Inmate complaints at Whitemoor Prison almost double in eight years

COMPLAINTS made by inmates at Whitemoor Prison, March, have almost doubled in eight years.

Figures released by the Prison Service reveal that 1,439 complaints were logged in 2002 - but by 2010 this had risen to 2,816, with 65 related to diversity.

A Prison Service spokesman attributed the rise to improvements in logging and reporting procedures.

But Frances Crook, chief executive of the Howard League for Penal Reform, told the BBC that a Ministry of Justice report in November found “a real lack of relationship between staff and prisoners” at Whitemoor.

“Prisoners are trying to find some sort of hope and meaning for their lives,” she said.


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“They’re going to be there for a long time, and that wasn’t being given to them by staff.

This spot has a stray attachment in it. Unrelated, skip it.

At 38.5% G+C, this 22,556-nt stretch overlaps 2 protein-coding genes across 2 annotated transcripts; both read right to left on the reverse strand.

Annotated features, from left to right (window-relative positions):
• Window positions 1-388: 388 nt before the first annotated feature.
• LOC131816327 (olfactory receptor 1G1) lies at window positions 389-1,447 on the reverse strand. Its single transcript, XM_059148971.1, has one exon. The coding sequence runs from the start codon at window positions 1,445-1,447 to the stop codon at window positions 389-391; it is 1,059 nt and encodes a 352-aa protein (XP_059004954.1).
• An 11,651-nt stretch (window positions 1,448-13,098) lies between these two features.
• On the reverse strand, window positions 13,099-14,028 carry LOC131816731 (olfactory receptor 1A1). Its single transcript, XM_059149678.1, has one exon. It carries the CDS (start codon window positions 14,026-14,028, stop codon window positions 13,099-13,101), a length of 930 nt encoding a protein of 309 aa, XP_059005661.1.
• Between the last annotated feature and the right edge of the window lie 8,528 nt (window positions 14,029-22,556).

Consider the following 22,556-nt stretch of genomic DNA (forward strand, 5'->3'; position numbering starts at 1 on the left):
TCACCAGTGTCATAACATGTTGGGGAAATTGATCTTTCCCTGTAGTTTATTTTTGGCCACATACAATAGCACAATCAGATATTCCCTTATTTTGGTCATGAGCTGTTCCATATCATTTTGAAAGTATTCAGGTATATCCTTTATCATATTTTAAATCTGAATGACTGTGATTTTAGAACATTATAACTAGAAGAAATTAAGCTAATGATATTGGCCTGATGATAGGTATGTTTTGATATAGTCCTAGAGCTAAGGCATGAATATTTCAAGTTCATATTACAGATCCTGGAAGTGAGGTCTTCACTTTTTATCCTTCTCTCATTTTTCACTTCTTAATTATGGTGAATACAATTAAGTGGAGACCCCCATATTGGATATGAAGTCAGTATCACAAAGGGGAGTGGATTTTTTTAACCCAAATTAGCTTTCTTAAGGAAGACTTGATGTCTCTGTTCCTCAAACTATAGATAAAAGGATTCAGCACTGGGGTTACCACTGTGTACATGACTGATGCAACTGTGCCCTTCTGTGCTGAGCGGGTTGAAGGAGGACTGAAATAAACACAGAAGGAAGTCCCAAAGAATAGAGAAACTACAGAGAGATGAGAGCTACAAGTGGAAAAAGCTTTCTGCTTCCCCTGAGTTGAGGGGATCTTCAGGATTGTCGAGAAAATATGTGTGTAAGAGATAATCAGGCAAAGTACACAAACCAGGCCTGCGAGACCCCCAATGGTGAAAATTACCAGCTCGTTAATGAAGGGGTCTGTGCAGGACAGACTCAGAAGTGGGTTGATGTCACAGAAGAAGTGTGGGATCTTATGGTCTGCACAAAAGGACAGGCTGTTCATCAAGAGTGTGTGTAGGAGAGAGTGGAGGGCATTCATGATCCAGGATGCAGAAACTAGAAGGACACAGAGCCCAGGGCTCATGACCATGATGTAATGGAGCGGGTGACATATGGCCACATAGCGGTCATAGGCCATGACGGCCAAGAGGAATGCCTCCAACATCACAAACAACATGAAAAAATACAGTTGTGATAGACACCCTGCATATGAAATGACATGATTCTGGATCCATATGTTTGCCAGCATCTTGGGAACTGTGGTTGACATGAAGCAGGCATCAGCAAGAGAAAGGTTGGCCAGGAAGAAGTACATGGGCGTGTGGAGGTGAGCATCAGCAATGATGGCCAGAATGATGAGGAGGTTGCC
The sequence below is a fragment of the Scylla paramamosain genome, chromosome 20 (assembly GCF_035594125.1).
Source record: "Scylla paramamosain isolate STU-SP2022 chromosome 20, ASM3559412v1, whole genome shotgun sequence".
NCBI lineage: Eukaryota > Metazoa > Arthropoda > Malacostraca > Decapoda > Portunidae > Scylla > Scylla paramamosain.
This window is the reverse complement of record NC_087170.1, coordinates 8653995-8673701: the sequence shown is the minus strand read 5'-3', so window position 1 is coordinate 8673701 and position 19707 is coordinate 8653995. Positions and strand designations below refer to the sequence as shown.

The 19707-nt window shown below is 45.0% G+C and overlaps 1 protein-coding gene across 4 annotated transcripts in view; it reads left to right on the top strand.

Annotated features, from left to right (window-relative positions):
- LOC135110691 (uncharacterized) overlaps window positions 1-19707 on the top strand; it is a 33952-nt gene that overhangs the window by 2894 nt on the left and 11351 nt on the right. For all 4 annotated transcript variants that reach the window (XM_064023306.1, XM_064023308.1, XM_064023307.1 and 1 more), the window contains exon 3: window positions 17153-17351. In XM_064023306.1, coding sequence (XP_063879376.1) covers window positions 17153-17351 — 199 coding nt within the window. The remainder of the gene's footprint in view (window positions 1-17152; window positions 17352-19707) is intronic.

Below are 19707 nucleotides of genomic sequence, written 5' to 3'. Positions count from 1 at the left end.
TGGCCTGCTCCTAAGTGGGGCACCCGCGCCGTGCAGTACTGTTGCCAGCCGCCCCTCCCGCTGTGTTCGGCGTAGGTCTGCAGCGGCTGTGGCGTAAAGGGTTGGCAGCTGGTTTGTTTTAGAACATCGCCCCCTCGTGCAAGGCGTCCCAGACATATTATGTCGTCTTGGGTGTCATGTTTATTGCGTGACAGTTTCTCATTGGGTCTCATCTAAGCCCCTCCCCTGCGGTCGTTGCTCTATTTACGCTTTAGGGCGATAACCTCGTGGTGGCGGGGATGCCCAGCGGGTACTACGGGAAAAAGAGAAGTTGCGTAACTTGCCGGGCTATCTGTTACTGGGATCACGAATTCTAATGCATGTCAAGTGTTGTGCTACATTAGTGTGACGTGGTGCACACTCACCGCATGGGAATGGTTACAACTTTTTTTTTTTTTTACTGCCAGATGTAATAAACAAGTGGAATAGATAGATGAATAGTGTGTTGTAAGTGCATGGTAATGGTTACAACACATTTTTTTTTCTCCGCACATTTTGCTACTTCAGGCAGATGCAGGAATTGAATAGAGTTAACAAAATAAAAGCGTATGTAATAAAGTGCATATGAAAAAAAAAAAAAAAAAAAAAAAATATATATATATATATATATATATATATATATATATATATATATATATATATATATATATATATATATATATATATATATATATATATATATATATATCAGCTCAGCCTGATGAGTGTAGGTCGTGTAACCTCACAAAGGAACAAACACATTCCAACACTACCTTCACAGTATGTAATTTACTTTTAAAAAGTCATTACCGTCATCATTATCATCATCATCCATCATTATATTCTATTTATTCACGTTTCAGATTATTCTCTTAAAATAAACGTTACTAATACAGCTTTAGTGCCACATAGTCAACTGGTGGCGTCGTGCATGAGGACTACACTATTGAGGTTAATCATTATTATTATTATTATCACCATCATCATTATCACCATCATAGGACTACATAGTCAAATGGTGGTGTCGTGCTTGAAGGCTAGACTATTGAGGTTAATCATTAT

“It’s a prison that’s without direction and without purpose.”

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Ms Crook praised the “relaxed and constructive” attitude in Whitemoor’s mental health unit and asked why the whole prison couldn’t be run in a similar fashion.

She added: “You have a high number of very committed and articulate Muslim prisoners and an overwhelmingly white staff who come from rural backgrounds.

“Their backgrounds are completely different and alien to the people they’re guarding.

“It doesn’t mean it can’t work but it does require very sensitive management.”

The Prison Service spokesman said: “We are determined to deal with prisoners’ issues quickly and efficiently.

“A formal complaints process plays an important part in defusing concerns, and many issues can be resolved in a positive way before they become serious.”

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